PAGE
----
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Books/book club

Books you've enjoyed reading with your grandchildren and would recommend

(32 Posts)
GeminiJen Mon 16-Nov-20 13:45:16

During lockdown, we loved The Ickabog, by J K Rowling. Initially published online for families to enjoy during lockdown, it's now available as a hardback. It captured the imagination of my grandchildren so much that they drew and submitted entries for the international artwork competition. They didn't win...but have loved revisiting the book this week and seeing the illustrations which did.
Set in the mythical kingdom of Cornucopia, this is a brilliantly original fairy tale, as you would expect from J K Rowling, about the power of hope, friendship and kindness, where good ultimately wins over evil.

felice Mon 16-Nov-20 14:59:28

Dinotopia by James Gurney, a wonderful Dorling Kindersley book we bought for DD.
A fantasy with Dinosaurs and humans interacting, great illustrations and a good story.

Grandmabatty Mon 16-Nov-20 15:21:18

Dear Zoo and the very hungry caterpillar,both with relevant noises. 😊. He is 20 months old.

Septimia Mon 16-Nov-20 15:25:43

I'm reading Winnie the Pooh to my GD. We started it in the summer when we could see each other and the last episode was done by phone.

She's a bit old for it, but I didn't read it until I was in my late teens and thought it hilariously funny. GD is just old enough to begin to see the humour, especially when I manage the voices (like Eeyore's miserable one).

midgey Mon 16-Nov-20 15:29:03

Septimia I think we often read books too soon, the Mr Men books are a case in point. It’s lovely that your GD understands the humour.

lemongrove Mon 16-Nov-20 15:50:47

The Faraway Tree and The Wishing Chair by Enid Blyton.
Children enjoy these sort of timeless stories, and I quite fancy visiting the land of birthday parties myself😄.They also like her short stories about witches and elves and pixies.

The older DGS ( a teenager now) used to enjoy the above books as well, when young, and also liked The House at Knowe books ( slightly spooky).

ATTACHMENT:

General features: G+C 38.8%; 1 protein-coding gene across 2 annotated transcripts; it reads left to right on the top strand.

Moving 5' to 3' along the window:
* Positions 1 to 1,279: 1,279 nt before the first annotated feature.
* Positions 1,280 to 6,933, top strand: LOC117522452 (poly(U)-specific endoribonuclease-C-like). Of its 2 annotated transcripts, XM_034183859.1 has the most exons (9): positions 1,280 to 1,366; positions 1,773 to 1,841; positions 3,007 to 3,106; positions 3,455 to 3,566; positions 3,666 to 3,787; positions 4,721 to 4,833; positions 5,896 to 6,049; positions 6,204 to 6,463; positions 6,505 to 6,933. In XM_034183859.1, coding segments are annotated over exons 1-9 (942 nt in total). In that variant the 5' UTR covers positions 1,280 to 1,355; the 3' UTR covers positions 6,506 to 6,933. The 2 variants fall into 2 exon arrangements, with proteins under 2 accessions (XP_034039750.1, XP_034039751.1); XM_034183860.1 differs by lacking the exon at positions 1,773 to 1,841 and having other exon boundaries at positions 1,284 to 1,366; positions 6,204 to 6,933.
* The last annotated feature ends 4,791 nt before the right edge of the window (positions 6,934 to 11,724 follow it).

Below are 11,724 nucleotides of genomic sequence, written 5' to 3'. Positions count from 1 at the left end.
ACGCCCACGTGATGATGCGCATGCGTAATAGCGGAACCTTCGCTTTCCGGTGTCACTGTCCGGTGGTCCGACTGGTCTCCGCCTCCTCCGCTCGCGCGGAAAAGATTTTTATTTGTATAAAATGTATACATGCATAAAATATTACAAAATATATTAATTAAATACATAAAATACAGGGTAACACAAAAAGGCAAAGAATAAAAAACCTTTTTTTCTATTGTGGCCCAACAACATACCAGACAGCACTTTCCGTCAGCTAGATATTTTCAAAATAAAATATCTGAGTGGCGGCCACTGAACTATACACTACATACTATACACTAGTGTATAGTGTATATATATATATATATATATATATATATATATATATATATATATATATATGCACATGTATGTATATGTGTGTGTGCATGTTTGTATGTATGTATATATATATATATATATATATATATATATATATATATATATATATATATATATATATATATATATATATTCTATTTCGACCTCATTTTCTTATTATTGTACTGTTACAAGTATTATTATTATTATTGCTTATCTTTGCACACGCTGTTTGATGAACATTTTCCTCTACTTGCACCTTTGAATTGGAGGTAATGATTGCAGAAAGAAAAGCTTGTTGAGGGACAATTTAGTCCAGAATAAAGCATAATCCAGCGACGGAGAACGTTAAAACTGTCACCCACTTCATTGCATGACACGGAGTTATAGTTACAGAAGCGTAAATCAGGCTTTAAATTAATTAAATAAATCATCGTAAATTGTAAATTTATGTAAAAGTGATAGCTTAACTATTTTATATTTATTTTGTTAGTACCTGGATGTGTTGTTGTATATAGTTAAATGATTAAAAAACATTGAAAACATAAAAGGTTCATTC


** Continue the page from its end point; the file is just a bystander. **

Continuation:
Lucca Mon 16-Nov-20 16:24:47

The Indian In the cupboard. Lynne Reid Banks

Anything by Julia Donaldson for younger ones. Youngest DGS loves the highway rat.

Lucca Mon 16-Nov-20 16:25:59

I remember reading the story of the happy Prince by Oscar Wilde to my son. He cried at the end. (Think he was about 6)

Litterpicker Wed 27-Jan-21 14:05:15

Only just seen this thread and sorry there weren’t more suggestions. I haven’t been able to read to my youngest grandchildren for months but (just) 2 year old absolutely loves “Go go pirate boat” by Katrina Charman and Nick Sharrat. It is sung to the tune of Row, row, row you boat. And also “Car car truck jeep” by same author/illustrator and sung to tune of ‘baa baa black sheep’.

5 year old loves the Rabbit & Bear series by Julian Gough & Jim Field.

Elrel Fri 29-Jan-21 00:21:16

My granddaughter and I enjoyed Jacqueline Wilson’s Hetty Feather series together until she was 13 or 14.
The younger ones like Julia Donaldson’s books especially The Snail and the Whale and Stickman, as well, of course, as The Gruffalo!

LullyDully Fri 29-Jan-21 08:11:00

The Silver Sword went down well for slightly older children. It's about a group of refugee children roaming around Europe at the end of the war. It is exciting and thought provoking. It is linked with the forming of the Pesselotsi Villages for war orphans.( Not sure I spelt that right.)

Alygran Fri 29-Jan-21 08:58:38

‘The 1000 year old boy’ by Ross Welford. My DGS and I read this over face time in the first lockdown taking it in turns to read out loud. He was in year 6 and a bit of a reluctant reader. We have continued with other books since and are currently reading David Williams’ ‘Code name bananas’. He now has the confidence to do the voices.
‘Shadow’ by Michael Morpurgo is on his school list for this year but I doubt they will get to it so it’s next on the list. Very though provoking.